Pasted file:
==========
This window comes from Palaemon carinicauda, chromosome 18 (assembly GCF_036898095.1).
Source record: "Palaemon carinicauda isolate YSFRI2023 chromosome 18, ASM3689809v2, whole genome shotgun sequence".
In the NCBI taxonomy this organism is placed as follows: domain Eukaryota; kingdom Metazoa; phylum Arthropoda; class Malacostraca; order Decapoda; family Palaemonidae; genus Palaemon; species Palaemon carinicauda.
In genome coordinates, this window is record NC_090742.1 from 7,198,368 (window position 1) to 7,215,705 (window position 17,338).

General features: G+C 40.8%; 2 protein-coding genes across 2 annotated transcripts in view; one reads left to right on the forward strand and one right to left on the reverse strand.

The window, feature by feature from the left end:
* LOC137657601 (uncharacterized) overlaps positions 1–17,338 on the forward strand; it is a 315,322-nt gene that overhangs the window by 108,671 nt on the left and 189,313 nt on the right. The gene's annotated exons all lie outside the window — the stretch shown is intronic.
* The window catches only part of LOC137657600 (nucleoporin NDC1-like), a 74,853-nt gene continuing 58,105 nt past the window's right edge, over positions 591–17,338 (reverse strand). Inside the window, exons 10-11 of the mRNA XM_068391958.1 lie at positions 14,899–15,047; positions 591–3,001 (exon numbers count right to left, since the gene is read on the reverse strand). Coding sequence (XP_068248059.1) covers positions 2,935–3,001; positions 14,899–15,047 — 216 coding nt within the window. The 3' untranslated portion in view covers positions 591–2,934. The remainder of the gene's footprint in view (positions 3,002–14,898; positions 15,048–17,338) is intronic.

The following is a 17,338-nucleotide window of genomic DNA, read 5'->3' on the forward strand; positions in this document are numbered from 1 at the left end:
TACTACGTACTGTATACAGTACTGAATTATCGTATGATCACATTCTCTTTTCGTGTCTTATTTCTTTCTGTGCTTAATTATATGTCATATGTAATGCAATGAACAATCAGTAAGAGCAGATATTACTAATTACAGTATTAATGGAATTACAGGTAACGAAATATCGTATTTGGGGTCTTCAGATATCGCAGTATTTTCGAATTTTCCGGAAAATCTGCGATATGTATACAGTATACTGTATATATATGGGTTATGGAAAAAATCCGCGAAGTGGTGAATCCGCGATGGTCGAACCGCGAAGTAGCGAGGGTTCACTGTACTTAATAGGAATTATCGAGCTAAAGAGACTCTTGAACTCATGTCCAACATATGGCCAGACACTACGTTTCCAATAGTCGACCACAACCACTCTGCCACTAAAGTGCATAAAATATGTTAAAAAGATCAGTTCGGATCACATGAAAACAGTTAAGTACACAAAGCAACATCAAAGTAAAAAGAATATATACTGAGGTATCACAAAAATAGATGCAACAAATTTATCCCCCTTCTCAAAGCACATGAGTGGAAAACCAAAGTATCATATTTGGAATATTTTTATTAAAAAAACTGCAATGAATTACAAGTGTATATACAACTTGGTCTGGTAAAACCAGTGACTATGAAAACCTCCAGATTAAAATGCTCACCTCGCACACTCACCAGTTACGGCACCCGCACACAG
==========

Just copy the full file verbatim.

This window comes from Palaemon carinicauda, chromosome 18 (assembly GCF_036898095.1).
Source record: "Palaemon carinicauda isolate YSFRI2023 chromosome 18, ASM3689809v2, whole genome shotgun sequence".
In the NCBI taxonomy this organism is placed as follows: domain Eukaryota; kingdom Metazoa; phylum Arthropoda; class Malacostraca; order Decapoda; family Palaemonidae; genus Palaemon; species Palaemon carinicauda.
In genome coordinates, this window is record NC_090742.1 from 7,198,368 (window position 1) to 7,215,705 (window position 17,338).

General features: G+C 40.8%; 2 protein-coding genes across 2 annotated transcripts in view; one reads left to right on the forward strand and one right to left on the reverse strand.

The window, feature by feature from the left end:
* LOC137657601 (uncharacterized) overlaps positions 1–17,338 on the forward strand; it is a 315,322-nt gene that overhangs the window by 108,671 nt on the left and 189,313 nt on the right. The gene's annotated exons all lie outside the window — the stretch shown is intronic.
* The window catches only part of LOC137657600 (nucleoporin NDC1-like), a 74,853-nt gene continuing 58,105 nt past the window's right edge, over positions 591–17,338 (reverse strand). Inside the window, exons 10-11 of the mRNA XM_068391958.1 lie at positions 14,899–15,047; positions 591–3,001 (exon numbers count right to left, since the gene is read on the reverse strand). Coding sequence (XP_068248059.1) covers positions 2,935–3,001; positions 14,899–15,047 — 216 coding nt within the window. The 3' untranslated portion in view covers positions 591–2,934. The remainder of the gene's footprint in view (positions 3,002–14,898; positions 15,048–17,338) is intronic.

The following is a 17,338-nucleotide window of genomic DNA, read 5'->3' on the forward strand; positions in this document are numbered from 1 at the left end:
TACTACGTACTGTATACAGTACTGAATTATCGTATGATCACATTCTCTTTTCGTGTCTTATTTCTTTCTGTGCTTAATTATATGTCATATGTAATGCAATGAACAATCAGTAAGAGCAGATATTACTAATTACAGTATTAATGGAATTACAGGTAACGAAATATCGTATTTGGGGTCTTCAGATATCGCAGTATTTTCGAATTTTCCGGAAAATCTGCGATATGTATACAGTATACTGTATATATATGGGTTATGGAAAAAATCCGCGAAGTGGTGAATCCGCGATGGTCGAACCGCGAAGTAGCGAGGGTTCACTGTACTTAATAGGAATTATCGAGCTAAAGAGACTCTTGAACTCATGTCCAACATATGGCCAGACACTACGTTTCCAATAGTCGACCACAACCACTCTGCCACTAAAGTGCATAAAATATGTTAAAAAGATCAGTTCGGATCACATGAAAACAGTTAAGTACACAAAGCAACATCAAAGTAAAAAGAATATATACTGAGGTATCACAAAAATAGATGCAACAAATTTATCCCCCTTCTCAAAGCACATGAGTGGAAAACCAAAGTATCATATTTGGAATATTTTTATTAAAAAAACTGCAATGAATTACAAGTGTATATACAACTTGGTCTGGTAAAACCAGTGACTATGAAAACCTCCAGATTAAAATGCTCACCTCGCACACTCACCAGTTACGGCACCCGCACACAG